Is this a valuable core competency?

I admit it, I can not figure out why Oscar is a media darling.  I might be an old fuddy duddy stuck to the ways of a dinosaur industry but I can’t figure out what they are doing that is so vastly superior to what my former co-workers (who work at a profitable entity by the way) do. And then I read this write-up on Oscar in BackChannel and I know what their core competency is; getting the tech press to write fawning write-ups.  Is that truly a market breaking and market making core competency with sustainable value?

I just want to pull out a few things that had me wait the weekend to write this as I just couldn’t go into an immediate critique.

(By the way, “members” is Oscar’s preferred term for its users — “customers” sounds too meretricious, and “patients” implies that they are sick. Oscar thinks of itself as a wellness machine.)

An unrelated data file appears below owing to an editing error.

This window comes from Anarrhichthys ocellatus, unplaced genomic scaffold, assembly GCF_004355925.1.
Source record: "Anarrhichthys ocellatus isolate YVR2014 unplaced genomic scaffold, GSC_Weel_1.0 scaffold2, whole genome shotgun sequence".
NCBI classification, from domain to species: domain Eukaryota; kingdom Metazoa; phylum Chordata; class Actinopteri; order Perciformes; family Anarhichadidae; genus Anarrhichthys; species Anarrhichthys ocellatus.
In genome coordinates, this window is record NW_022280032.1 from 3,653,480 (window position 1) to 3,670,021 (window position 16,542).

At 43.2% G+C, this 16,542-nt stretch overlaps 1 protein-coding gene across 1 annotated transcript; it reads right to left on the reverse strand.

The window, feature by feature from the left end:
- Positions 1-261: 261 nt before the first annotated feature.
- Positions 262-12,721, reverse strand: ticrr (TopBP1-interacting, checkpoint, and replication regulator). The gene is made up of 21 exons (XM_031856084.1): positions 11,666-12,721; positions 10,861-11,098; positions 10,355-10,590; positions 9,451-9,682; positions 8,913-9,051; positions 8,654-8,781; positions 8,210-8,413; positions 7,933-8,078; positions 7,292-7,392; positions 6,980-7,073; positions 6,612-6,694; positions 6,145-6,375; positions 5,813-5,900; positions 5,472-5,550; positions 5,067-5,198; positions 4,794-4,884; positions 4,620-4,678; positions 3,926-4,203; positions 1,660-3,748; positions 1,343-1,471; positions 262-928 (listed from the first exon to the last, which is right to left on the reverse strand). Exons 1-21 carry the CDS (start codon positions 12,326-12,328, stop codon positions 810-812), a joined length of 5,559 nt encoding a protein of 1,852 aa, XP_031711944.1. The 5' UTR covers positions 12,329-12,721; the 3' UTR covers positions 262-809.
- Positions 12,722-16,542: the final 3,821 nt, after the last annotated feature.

Members is fairly standard language at every health insurer I have ever talked to, worked for or been covered by.  If I am talking with actuaries or the finance department, I’ll hear the term covered lives as well.  Per Member Per Month (PMPM) is a nearly universal metric for first pass cost analysis.  Quora had an answer for PMPM from 2011.

The collaboration with Mount Sinai is part of Oscar’s new “narrow network” in New York City. This term refers to a tightly bounded but high quality set of medical services, and is a key component of Oscars full-stack approach.